Why Newsom and California lawmakers want the state Supreme Court to remove a 2024 ballot proposition
A ballot measure being pushed by business groups could place strict new limits on the ability of state and local governments to raise taxes.
But California Democrats — from Governor Gavin Newsom to mayors from around the state — are asking the state Supreme Court to invalidate the proposition and remove it from the 2024 ballot.
Lawmakers also approved competing ballot questions that would make it easier to raise taxes and harder to increase burdens on them, setting the stage for a complex and tax question-heavy ballot fight next year.
The measure at the center of the tussle is known as the Taxpayer Protection and Government Accountability Act by its supporters, which include the California Business Roundtable and the Howard Jarvis Taxpayers Association.
How would the ballot measure make it harder to raise taxes in California?
The ballot proposition would require voters to sign off on any new state tax or tax increase. It would also raise the threshold for voter approval of citizen-proposed taxes in cities, towns and counties from a simple majority to a two-thirds vote.
Jon Coupal, President of the Howard Jarvis Taxpayers Association, called the measure “the latest iteration of our efforts to bring some degree of fiscal sanity to the State of California.”
The measure would also reclassify many regulatory fees as taxes, which would subject them to the same requirements as taxes in order to be increased. Currently, some state and local governing bodies have delegated authority to agencies – such as municipal departments – to increase certain fees.
If approved, the proposition would apply retroactively to all state and local tax increases since January 1, 2022 with a remedy period. That could mean a reversal of new local taxes that aren’t able to meet the requirements, which has raised alarm from the League of California Cities and a handful of mayors.
Why are Newsom and the California Legislature trying to get it removed from the ballot?
In late September, Newsom, the Legislature and former California Democratic Party chair John Burton filed an emergency petition asking the California Supreme to invalidate it.
Their main argument is that the measure is so sweeping that it is a constitutional revision, rather than a constitutional amendment.
In court documents, lawyers for Newsom and the Legislature describe it as “unlike any measure that has ever gone before the voters with respect to the sweeping changes it would make to California’s fundamental governmental structure, the foundational powers of its branches, and the government’s ability to provide the essential government functions required by a functioning state.”
Newsom spokesperson Erin Mellon said the governor, who has a business background, “is not a proponent of tax increases” but warned the ballot measure would “effectively block the state’s ability to quickly respond to major challenges.”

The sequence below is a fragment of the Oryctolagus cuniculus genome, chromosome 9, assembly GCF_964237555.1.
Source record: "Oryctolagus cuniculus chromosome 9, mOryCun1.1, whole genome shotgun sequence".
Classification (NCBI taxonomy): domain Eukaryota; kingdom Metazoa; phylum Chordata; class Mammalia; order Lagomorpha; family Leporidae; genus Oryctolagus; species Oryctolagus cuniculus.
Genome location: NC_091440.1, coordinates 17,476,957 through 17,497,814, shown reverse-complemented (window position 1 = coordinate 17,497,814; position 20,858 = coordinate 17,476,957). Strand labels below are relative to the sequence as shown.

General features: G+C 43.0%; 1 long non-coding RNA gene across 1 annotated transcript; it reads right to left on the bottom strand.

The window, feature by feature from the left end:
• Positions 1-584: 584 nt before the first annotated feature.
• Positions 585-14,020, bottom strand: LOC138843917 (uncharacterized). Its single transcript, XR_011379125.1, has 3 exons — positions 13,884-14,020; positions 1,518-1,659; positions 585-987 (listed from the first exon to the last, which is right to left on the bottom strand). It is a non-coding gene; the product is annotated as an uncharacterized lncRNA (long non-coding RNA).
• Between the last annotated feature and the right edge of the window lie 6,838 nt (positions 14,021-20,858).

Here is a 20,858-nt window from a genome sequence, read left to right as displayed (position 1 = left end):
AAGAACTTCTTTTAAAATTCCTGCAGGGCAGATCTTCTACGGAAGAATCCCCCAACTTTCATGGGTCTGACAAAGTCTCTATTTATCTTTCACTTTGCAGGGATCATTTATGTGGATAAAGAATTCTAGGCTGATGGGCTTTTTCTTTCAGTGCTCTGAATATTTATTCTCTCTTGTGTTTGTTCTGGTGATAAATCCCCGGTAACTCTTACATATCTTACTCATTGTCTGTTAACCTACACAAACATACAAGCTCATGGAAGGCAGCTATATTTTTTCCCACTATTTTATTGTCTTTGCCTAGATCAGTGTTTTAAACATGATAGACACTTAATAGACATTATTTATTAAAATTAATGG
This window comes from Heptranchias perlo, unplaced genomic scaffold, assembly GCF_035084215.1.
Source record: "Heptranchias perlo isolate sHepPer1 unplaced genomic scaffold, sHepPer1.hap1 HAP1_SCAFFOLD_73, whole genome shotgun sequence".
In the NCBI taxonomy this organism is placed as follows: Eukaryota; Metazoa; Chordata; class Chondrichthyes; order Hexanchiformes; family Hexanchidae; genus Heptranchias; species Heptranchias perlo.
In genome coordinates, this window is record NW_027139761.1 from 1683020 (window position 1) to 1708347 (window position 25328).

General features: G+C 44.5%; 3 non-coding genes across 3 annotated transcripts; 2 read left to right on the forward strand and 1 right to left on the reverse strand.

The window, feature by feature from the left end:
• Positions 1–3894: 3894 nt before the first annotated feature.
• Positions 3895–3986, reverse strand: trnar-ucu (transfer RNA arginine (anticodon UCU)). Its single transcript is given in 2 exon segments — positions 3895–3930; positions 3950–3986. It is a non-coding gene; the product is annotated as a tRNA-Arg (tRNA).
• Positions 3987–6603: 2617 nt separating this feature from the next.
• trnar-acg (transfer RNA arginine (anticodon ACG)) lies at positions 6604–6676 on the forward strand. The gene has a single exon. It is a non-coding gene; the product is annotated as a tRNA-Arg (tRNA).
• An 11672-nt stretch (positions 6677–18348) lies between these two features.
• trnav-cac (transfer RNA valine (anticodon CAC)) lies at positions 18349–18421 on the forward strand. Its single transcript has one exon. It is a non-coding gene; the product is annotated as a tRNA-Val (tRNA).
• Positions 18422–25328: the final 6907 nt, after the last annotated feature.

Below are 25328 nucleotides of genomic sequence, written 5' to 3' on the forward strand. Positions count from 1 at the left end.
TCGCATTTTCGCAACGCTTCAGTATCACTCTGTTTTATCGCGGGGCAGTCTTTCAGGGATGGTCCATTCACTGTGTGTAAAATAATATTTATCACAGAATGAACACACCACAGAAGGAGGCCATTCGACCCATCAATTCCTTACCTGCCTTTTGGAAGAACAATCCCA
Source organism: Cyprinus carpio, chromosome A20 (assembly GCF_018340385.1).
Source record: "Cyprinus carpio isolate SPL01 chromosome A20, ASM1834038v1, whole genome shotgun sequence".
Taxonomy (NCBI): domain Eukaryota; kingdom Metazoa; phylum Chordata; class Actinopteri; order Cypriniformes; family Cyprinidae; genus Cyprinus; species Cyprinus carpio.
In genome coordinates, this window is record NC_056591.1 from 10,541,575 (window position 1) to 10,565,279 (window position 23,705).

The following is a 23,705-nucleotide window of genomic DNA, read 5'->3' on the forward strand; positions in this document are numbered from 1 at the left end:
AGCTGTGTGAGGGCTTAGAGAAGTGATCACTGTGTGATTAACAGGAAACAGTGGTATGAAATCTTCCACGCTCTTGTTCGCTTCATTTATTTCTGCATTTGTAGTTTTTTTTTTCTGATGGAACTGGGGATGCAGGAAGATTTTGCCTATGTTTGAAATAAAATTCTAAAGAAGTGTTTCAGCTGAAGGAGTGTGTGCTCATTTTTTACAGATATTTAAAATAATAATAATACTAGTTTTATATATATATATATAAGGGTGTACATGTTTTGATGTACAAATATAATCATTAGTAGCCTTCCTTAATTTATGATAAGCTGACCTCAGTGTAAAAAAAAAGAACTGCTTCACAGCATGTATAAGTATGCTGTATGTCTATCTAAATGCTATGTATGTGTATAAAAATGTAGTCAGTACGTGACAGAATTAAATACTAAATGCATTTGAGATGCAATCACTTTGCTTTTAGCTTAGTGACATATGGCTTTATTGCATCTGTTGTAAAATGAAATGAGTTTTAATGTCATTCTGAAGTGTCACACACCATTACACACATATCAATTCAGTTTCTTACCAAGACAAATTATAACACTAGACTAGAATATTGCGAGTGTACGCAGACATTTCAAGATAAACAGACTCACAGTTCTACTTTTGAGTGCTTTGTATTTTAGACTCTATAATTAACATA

“The recession 15 years ago underscores the need for government to use every tool in the toolbox to respond to crises,” Mellon said.
Following the 2008 recession, California temporarily enacted increases in sales and income taxes to make up for lost revenue.
In a joint statement, Speaker Robert Rivas (D—Hollister) and Senate President pro Tem Toni Atkins (D—San Diego) called the measure an “unlawful effort to revise our state constitution” which “seeks to eliminate the state’s ability to swiftly respond to emergencies and provide resources for critical services that Californians and communities rely upon.”
Republican lawmakers oppose the lawsuit, calling it a “blatantly undemocratic attempt to disenfranchise voters by removing a voter-qualified initiative from the ballot” in an amicus brief filed with the court and signed by all GOP legislators.
What are backers of the measure saying about the lawsuit?
A spokesperson for the Taxpayer Protection Act campaign, Hector Barajas, called the lawsuit a “politically motivated attempt to keep the highly popular measure off the ballot by taking the extreme action of demanding the Court disenfranchise voters and denying them their lawful right to amend the California Constitution.”
Coupal of the Howard Jarvis Taxpayers Association said the argument that the measure is a constitutional revision — rather than a constitutional amendment — is “extraordinarily weak.”
First, the California Supreme Court must decide whether to even consider removing the question from the ballot before the November 2024 election. Justices could opt to give voters the chance to weigh in before deciding on the question about whether the measure is a constitutional amendment or a constitutional revision.
Lawyers for Newsom and the Legislature are asking the court to make a decision before June 27, 2024 — the deadline for the Secretary of State to remove items from the November ballot.
Meanwhile, state lawmakers recently approved two separate measures for next November’s ballot which critics describe as attempts to undermine the Taxpayer Protection Act:
- ACA 1 would lower voter thresholds for approving certain local taxes and bond measures from two-thirds to 55%.
- ACA 13 would make it more difficult to raise thresholds on new taxes (which is what the Taxpayer Protection Act aims to do). For example, if a ballot measure is attempting to require a 60% vote on any new taxes or tax increases, that measure would have to be approved by 60%.